Talking about the law, Senior Advocate of the Bangladesh Supreme Court Hasan Ali said the law was enacted in 1929 to control early marriage but few people have respect for it. Half the country's total girls are married off well before 18 because they are treated as burden of the family in our male-dominated society, he said.

In most cases, Ali said, no legal action can be taken in such marriages because it's difficult to determine one's age to go for action, as birth registration system has not developed in our country yet.

The country has a birth registration law but it has become outdated as it was enacted in 1873. "To involve the village guards and midwives in the process of birth registration, the law urgently needs to be amended because birth registration can help control early marriage," All said.

In discussion with the News Network correspondent many experts, including teachers and human rights activists, said early marriage in Bangladesh cannot be controlled for various reasons. They said there is a provision in the existing law to take consent of the girl before her marriage but the guardians hardly feel the necessity to consult their daughter before settling her marriage. In over 50 percent cases, the brides have no idea with whom their marriages are settled by their parents and trying to know about it is still considered as the audacity of the girls, they said emphasising the importance of carrying out vigorous campaign against early marriage. Describing the adverse effects of early marriage, Dr Syema Ahmed, a Gynaecologist and Resident Surgeon of Suhrawardy Hospital, said when an adolescent girl is married off with a middle-aged man the immediate problem is misunderstanding.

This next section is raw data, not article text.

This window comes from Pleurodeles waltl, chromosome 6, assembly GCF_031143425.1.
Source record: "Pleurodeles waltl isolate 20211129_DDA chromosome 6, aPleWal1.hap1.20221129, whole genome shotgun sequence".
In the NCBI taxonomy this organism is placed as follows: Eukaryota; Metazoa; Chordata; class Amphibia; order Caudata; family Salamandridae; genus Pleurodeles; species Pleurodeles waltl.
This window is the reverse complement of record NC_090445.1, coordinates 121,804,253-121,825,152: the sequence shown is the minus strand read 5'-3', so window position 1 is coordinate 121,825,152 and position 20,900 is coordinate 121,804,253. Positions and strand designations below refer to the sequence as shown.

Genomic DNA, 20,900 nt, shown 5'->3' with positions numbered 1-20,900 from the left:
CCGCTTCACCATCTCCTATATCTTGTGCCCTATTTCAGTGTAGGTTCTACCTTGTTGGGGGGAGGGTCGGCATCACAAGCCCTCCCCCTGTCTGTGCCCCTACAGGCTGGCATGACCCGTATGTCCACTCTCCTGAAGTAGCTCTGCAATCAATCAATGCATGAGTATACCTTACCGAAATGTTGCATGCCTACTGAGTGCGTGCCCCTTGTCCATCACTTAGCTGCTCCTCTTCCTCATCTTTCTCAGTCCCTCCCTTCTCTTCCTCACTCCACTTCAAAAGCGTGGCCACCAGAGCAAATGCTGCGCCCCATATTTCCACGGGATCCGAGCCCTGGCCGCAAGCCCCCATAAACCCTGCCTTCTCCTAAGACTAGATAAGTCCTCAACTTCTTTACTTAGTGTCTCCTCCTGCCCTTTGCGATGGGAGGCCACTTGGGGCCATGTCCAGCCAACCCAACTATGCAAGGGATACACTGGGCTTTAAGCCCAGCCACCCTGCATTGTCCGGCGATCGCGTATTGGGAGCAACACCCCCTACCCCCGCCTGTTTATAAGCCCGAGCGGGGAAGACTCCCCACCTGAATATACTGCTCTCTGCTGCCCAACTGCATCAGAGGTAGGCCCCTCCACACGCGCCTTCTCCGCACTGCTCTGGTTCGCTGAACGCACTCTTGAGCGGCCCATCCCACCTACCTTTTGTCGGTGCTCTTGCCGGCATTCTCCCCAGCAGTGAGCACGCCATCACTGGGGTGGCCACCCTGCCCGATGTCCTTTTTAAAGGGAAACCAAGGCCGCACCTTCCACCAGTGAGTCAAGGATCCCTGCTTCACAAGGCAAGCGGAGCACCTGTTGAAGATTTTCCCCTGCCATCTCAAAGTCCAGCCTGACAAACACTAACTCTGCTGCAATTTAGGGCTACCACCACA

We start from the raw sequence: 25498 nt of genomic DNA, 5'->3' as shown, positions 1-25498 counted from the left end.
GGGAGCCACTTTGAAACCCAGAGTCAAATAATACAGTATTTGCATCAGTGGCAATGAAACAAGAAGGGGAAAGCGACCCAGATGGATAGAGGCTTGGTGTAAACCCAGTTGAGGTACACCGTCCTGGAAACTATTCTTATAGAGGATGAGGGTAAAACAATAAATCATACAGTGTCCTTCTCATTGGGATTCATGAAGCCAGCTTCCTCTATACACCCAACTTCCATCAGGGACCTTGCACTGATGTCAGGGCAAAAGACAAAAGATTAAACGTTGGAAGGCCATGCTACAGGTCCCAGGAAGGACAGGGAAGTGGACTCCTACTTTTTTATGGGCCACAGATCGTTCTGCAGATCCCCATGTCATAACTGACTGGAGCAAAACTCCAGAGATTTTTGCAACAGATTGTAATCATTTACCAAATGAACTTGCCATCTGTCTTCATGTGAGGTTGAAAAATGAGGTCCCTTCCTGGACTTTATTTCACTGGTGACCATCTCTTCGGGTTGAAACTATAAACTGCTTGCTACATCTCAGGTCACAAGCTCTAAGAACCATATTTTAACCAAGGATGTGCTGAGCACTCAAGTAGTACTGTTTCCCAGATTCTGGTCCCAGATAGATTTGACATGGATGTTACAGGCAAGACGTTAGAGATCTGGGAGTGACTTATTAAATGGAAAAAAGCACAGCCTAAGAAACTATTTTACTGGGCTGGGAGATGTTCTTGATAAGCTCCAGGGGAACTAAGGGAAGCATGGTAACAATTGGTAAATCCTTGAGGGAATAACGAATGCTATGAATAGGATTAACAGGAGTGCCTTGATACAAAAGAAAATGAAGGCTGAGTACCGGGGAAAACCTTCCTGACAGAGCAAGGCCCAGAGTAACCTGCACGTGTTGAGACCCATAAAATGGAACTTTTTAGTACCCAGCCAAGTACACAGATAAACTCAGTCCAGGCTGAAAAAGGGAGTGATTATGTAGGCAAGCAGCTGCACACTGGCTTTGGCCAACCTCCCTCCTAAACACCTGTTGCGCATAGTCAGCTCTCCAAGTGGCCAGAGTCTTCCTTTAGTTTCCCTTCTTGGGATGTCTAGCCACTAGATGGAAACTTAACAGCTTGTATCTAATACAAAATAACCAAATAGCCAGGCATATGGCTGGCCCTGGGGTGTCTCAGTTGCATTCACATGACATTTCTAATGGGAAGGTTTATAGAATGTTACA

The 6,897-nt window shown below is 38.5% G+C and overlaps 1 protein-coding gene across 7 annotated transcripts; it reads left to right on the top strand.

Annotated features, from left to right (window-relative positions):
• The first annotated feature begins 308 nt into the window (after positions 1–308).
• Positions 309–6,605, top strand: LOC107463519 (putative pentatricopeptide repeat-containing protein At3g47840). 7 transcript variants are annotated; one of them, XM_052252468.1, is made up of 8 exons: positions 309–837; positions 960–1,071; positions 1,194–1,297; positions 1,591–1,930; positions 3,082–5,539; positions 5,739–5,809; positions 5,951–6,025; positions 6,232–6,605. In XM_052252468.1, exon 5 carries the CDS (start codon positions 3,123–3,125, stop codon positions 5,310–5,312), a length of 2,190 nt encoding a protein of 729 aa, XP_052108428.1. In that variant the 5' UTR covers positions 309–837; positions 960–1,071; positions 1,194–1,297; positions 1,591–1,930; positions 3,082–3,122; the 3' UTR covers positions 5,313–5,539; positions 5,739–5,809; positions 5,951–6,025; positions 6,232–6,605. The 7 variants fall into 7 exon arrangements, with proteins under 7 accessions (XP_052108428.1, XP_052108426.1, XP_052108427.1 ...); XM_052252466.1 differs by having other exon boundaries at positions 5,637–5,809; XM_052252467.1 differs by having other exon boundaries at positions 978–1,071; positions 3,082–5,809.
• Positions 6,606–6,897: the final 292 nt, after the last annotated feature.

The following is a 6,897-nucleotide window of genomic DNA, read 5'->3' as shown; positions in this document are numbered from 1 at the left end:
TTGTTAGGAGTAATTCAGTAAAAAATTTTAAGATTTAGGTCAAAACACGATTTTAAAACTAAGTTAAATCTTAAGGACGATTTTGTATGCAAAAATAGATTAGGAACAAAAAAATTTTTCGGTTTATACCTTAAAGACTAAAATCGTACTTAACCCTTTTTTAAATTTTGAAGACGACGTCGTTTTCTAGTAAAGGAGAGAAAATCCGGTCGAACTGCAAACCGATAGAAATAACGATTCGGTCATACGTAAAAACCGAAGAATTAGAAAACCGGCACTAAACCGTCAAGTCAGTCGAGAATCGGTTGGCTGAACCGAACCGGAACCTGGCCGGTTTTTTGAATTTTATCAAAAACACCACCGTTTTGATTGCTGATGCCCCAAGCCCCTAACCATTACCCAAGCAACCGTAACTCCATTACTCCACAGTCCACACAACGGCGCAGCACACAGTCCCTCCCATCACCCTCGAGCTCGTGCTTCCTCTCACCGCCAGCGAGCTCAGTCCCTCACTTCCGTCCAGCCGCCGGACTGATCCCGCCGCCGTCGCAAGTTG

In such unequal marriage, she said, the couple, particularly the girl, can never be sexually happy because of communication gap and other biological reasons. "A girl gets frustrated day by day when she continues to feel that she is not getting that much affection and passion what she expects from her husband. A relatively older man cares little about his wife's desire," said Dr Syema.

She said: A man needs to understand that to establish a healthy sexual relationship with his wife, a pre-sex understanding is essential, or else, she may feel it as torture. So relatively equal age of marriage is more helpful to live a happy conjugal life. Dr Syema said there are a section of perverted men in our society who think comparatively younger girls can give maximum sexual pleasure. "This is wrong. There is no credit to unilaterally enjoy sex depriving the wife. It must be bilateral to save the relation," she said.

Dr Jhunu Shamsun Nahar, Associate Professor and Psychiatrist at Bangabandhu Medical University Hospital, said that in an unequal age of marriage the girl is the worst sufferer. "Its adverse effects are both mental and physical.

A girl can develop a serious mental problem due to continued depression caused by her unhappy conjugal life.

Citing various case studies, Dr Nahar said most unequal age of marriages end up in divorce or separation and it's the girl who continues to suffer after the collapse of marriage, as the husband does not feel the necessity to bear her maintenance after divorce.

"Among the things needed to overcome the problem are economic emancipation of the women and change in the attitude of men towards women," she said.


Source: The New Nation, Dhaka, January 22,  2002